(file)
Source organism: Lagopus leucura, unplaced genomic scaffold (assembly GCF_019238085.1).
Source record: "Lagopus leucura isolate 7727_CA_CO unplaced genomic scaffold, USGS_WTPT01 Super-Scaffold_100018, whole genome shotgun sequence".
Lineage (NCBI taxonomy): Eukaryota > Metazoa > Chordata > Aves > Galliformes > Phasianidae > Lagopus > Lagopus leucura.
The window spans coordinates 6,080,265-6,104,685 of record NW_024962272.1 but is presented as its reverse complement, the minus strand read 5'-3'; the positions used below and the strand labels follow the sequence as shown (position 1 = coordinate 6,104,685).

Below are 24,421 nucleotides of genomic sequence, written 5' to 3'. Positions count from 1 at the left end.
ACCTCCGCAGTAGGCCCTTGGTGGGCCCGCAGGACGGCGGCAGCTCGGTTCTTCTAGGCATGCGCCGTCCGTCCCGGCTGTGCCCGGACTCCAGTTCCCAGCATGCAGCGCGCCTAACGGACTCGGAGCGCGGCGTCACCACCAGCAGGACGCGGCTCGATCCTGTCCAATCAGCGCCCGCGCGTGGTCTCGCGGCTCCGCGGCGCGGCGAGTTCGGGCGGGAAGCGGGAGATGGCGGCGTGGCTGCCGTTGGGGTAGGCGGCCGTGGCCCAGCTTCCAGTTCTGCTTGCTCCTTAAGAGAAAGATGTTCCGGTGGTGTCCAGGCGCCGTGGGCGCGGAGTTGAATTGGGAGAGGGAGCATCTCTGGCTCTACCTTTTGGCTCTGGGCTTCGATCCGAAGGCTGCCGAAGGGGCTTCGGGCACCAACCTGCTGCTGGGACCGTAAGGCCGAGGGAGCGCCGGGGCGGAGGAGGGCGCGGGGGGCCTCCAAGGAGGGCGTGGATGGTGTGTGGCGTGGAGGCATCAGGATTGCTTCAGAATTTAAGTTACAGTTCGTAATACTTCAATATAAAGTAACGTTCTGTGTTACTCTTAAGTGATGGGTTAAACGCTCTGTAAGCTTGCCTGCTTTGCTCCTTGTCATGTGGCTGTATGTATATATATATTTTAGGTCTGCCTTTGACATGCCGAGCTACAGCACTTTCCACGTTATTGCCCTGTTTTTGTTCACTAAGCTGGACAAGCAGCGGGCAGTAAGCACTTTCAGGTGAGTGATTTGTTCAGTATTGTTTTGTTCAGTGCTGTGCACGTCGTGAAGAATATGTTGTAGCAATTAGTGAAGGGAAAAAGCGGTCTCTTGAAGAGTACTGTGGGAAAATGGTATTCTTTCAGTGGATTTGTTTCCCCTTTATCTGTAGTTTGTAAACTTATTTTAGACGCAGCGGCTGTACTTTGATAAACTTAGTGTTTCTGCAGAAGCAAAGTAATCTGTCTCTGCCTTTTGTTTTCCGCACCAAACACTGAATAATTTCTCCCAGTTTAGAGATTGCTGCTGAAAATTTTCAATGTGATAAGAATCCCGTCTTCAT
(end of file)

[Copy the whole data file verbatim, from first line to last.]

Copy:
Source organism: Lagopus leucura, unplaced genomic scaffold (assembly GCF_019238085.1).
Source record: "Lagopus leucura isolate 7727_CA_CO unplaced genomic scaffold, USGS_WTPT01 Super-Scaffold_100018, whole genome shotgun sequence".
Lineage (NCBI taxonomy): Eukaryota > Metazoa > Chordata > Aves > Galliformes > Phasianidae > Lagopus > Lagopus leucura.
The window spans coordinates 6,080,265-6,104,685 of record NW_024962272.1 but is presented as its reverse complement, the minus strand read 5'-3'; the positions used below and the strand labels follow the sequence as shown (position 1 = coordinate 6,104,685).

Below are 24,421 nucleotides of genomic sequence, written 5' to 3'. Positions count from 1 at the left end.
ACCTCCGCAGTAGGCCCTTGGTGGGCCCGCAGGACGGCGGCAGCTCGGTTCTTCTAGGCATGCGCCGTCCGTCCCGGCTGTGCCCGGACTCCAGTTCCCAGCATGCAGCGCGCCTAACGGACTCGGAGCGCGGCGTCACCACCAGCAGGACGCGGCTCGATCCTGTCCAATCAGCGCCCGCGCGTGGTCTCGCGGCTCCGCGGCGCGGCGAGTTCGGGCGGGAAGCGGGAGATGGCGGCGTGGCTGCCGTTGGGGTAGGCGGCCGTGGCCCAGCTTCCAGTTCTGCTTGCTCCTTAAGAGAAAGATGTTCCGGTGGTGTCCAGGCGCCGTGGGCGCGGAGTTGAATTGGGAGAGGGAGCATCTCTGGCTCTACCTTTTGGCTCTGGGCTTCGATCCGAAGGCTGCCGAAGGGGCTTCGGGCACCAACCTGCTGCTGGGACCGTAAGGCCGAGGGAGCGCCGGGGCGGAGGAGGGCGCGGGGGGCCTCCAAGGAGGGCGTGGATGGTGTGTGGCGTGGAGGCATCAGGATTGCTTCAGAATTTAAGTTACAGTTCGTAATACTTCAATATAAAGTAACGTTCTGTGTTACTCTTAAGTGATGGGTTAAACGCTCTGTAAGCTTGCCTGCTTTGCTCCTTGTCATGTGGCTGTATGTATATATATATTTTAGGTCTGCCTTTGACATGCCGAGCTACAGCACTTTCCACGTTATTGCCCTGTTTTTGTTCACTAAGCTGGACAAGCAGCGGGCAGTAAGCACTTTCAGGTGAGTGATTTGTTCAGTATTGTTTTGTTCAGTGCTGTGCACGTCGTGAAGAATATGTTGTAGCAATTAGTGAAGGGAAAAAGCGGTCTCTTGAAGAGTACTGTGGGAAAATGGTATTCTTTCAGTGGATTTGTTTCCCCTTTATCTGTAGTTTGTAAACTTATTTTAGACGCAGCGGCTGTACTTTGATAAACTTAGTGTTTCTGCAGAAGCAAAGTAATCTGTCTCTGCCTTTTGTTTTCCGCACCAAACACTGAATAATTTCTCCCAGTTTAGAGATTGCTGCTGAAAATTTTCAATGTGATAAGAATCCCGTCTTCAT